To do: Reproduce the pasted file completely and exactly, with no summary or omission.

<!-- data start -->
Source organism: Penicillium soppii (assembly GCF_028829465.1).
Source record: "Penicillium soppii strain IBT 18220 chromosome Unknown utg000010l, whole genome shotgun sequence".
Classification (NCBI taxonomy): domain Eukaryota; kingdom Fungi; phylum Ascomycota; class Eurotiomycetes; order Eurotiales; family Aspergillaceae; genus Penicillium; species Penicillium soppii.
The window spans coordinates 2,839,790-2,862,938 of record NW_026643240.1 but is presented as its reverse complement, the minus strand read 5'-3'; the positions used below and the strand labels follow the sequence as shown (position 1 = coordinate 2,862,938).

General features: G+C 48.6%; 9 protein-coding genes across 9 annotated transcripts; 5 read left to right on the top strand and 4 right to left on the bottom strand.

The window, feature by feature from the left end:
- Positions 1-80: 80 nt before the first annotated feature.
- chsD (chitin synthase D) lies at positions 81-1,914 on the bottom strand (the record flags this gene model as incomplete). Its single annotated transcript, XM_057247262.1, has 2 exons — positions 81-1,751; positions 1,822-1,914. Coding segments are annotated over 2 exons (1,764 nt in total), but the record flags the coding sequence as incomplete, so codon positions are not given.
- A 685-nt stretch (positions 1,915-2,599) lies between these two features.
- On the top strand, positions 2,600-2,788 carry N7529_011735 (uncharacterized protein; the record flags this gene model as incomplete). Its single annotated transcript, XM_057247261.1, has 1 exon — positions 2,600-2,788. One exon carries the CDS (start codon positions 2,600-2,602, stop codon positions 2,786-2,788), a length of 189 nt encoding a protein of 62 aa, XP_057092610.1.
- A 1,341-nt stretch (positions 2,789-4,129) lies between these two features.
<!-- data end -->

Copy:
Source organism: Penicillium soppii (assembly GCF_028829465.1).
Source record: "Penicillium soppii strain IBT 18220 chromosome Unknown utg000010l, whole genome shotgun sequence".
Classification (NCBI taxonomy): domain Eukaryota; kingdom Fungi; phylum Ascomycota; class Eurotiomycetes; order Eurotiales; family Aspergillaceae; genus Penicillium; species Penicillium soppii.
The window spans coordinates 2,839,790-2,862,938 of record NW_026643240.1 but is presented as its reverse complement, the minus strand read 5'-3'; the positions used below and the strand labels follow the sequence as shown (position 1 = coordinate 2,862,938).

General features: G+C 48.6%; 9 protein-coding genes across 9 annotated transcripts; 5 read left to right on the top strand and 4 right to left on the bottom strand.

The window, feature by feature from the left end:
- Positions 1-80: 80 nt before the first annotated feature.
- chsD (chitin synthase D) lies at positions 81-1,914 on the bottom strand (the record flags this gene model as incomplete). Its single annotated transcript, XM_057247262.1, has 2 exons — positions 81-1,751; positions 1,822-1,914. Coding segments are annotated over 2 exons (1,764 nt in total), but the record flags the coding sequence as incomplete, so codon positions are not given.
- A 685-nt stretch (positions 1,915-2,599) lies between these two features.
- On the top strand, positions 2,600-2,788 carry N7529_011735 (uncharacterized protein; the record flags this gene model as incomplete). Its single annotated transcript, XM_057247261.1, has 1 exon — positions 2,600-2,788. One exon carries the CDS (start codon positions 2,600-2,602, stop codon positions 2,786-2,788), a length of 189 nt encoding a protein of 62 aa, XP_057092610.1.
- A 1,341-nt stretch (positions 2,789-4,129) lies between these two features.